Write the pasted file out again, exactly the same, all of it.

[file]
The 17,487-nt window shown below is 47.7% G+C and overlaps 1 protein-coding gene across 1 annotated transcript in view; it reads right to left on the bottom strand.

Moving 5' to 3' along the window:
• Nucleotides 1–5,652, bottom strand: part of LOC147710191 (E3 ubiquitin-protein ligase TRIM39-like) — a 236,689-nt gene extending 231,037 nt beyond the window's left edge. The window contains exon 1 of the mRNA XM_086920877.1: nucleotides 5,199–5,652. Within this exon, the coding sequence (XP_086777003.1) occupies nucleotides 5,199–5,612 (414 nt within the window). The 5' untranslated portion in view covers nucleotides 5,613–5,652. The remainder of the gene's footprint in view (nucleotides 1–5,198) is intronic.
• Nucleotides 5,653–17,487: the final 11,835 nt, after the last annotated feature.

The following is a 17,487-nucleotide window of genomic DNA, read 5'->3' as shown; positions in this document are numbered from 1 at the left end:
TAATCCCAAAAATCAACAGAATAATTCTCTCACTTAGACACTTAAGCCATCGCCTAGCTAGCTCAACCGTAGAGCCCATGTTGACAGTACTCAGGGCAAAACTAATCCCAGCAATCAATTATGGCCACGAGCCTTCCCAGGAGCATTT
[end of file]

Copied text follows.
The 17,487-nt window shown below is 47.7% G+C and overlaps 1 protein-coding gene across 1 annotated transcript in view; it reads right to left on the bottom strand.

Moving 5' to 3' along the window:
• Nucleotides 1–5,652, bottom strand: part of LOC147710191 (E3 ubiquitin-protein ligase TRIM39-like) — a 236,689-nt gene extending 231,037 nt beyond the window's left edge. The window contains exon 1 of the mRNA XM_086920877.1: nucleotides 5,199–5,652. Within this exon, the coding sequence (XP_086777003.1) occupies nucleotides 5,199–5,612 (414 nt within the window). The 5' untranslated portion in view covers nucleotides 5,613–5,652. The remainder of the gene's footprint in view (nucleotides 1–5,198) is intronic.
• Nucleotides 5,653–17,487: the final 11,835 nt, after the last annotated feature.

The following is a 17,487-nucleotide window of genomic DNA, read 5'->3' as shown; positions in this document are numbered from 1 at the left end:
TAATCCCAAAAATCAACAGAATAATTCTCTCACTTAGACACTTAAGCCATCGCCTAGCTAGCTCAACCGTAGAGCCCATGTTGACAGTACTCAGGGCAAAACTAATCCCAGCAATCAATTATGGCCACGAGCCTTCCCAGGAGCATTT